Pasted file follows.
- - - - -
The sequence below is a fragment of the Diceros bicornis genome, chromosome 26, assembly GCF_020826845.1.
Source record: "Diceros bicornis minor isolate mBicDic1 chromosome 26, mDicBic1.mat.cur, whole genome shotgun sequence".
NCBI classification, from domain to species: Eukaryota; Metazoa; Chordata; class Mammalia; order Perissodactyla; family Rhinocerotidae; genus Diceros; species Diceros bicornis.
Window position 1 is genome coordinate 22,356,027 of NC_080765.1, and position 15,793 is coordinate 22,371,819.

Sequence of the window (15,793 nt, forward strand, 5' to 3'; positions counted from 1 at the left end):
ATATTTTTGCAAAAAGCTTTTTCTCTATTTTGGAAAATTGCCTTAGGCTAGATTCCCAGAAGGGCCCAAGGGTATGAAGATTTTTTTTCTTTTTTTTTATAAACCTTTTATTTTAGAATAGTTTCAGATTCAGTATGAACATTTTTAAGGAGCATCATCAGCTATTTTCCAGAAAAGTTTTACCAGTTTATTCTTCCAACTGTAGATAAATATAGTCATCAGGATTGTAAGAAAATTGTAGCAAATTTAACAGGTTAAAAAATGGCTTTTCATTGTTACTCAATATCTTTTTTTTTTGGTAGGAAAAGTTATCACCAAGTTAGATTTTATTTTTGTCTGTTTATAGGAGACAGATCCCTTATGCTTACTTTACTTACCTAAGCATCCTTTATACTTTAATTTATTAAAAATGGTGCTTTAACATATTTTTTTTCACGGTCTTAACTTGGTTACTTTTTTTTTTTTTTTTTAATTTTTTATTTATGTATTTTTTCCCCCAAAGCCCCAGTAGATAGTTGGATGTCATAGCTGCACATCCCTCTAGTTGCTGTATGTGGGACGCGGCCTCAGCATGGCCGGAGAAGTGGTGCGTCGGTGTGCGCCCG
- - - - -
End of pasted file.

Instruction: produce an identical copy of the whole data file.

The sequence below is a fragment of the Diceros bicornis genome, chromosome 26, assembly GCF_020826845.1.
Source record: "Diceros bicornis minor isolate mBicDic1 chromosome 26, mDicBic1.mat.cur, whole genome shotgun sequence".
NCBI classification, from domain to species: Eukaryota; Metazoa; Chordata; class Mammalia; order Perissodactyla; family Rhinocerotidae; genus Diceros; species Diceros bicornis.
Window position 1 is genome coordinate 22,356,027 of NC_080765.1, and position 15,793 is coordinate 22,371,819.

Sequence of the window (15,793 nt, forward strand, 5' to 3'; positions counted from 1 at the left end):
ATATTTTTGCAAAAAGCTTTTTCTCTATTTTGGAAAATTGCCTTAGGCTAGATTCCCAGAAGGGCCCAAGGGTATGAAGATTTTTTTTCTTTTTTTTTATAAACCTTTTATTTTAGAATAGTTTCAGATTCAGTATGAACATTTTTAAGGAGCATCATCAGCTATTTTCCAGAAAAGTTTTACCAGTTTATTCTTCCAACTGTAGATAAATATAGTCATCAGGATTGTAAGAAAATTGTAGCAAATTTAACAGGTTAAAAAATGGCTTTTCATTGTTACTCAATATCTTTTTTTTTTGGTAGGAAAAGTTATCACCAAGTTAGATTTTATTTTTGTCTGTTTATAGGAGACAGATCCCTTATGCTTACTTTACTTACCTAAGCATCCTTTATACTTTAATTTATTAAAAATGGTGCTTTAACATATTTTTTTTCACGGTCTTAACTTGGTTACTTTTTTTTTTTTTTTTTAATTTTTTATTTATGTATTTTTTCCCCCAAAGCCCCAGTAGATAGTTGGATGTCATAGCTGCACATCCCTCTAGTTGCTGTATGTGGGACGCGGCCTCAGCATGGCCGGAGAAGTGGTGCGTCGGTGTGCGCCCG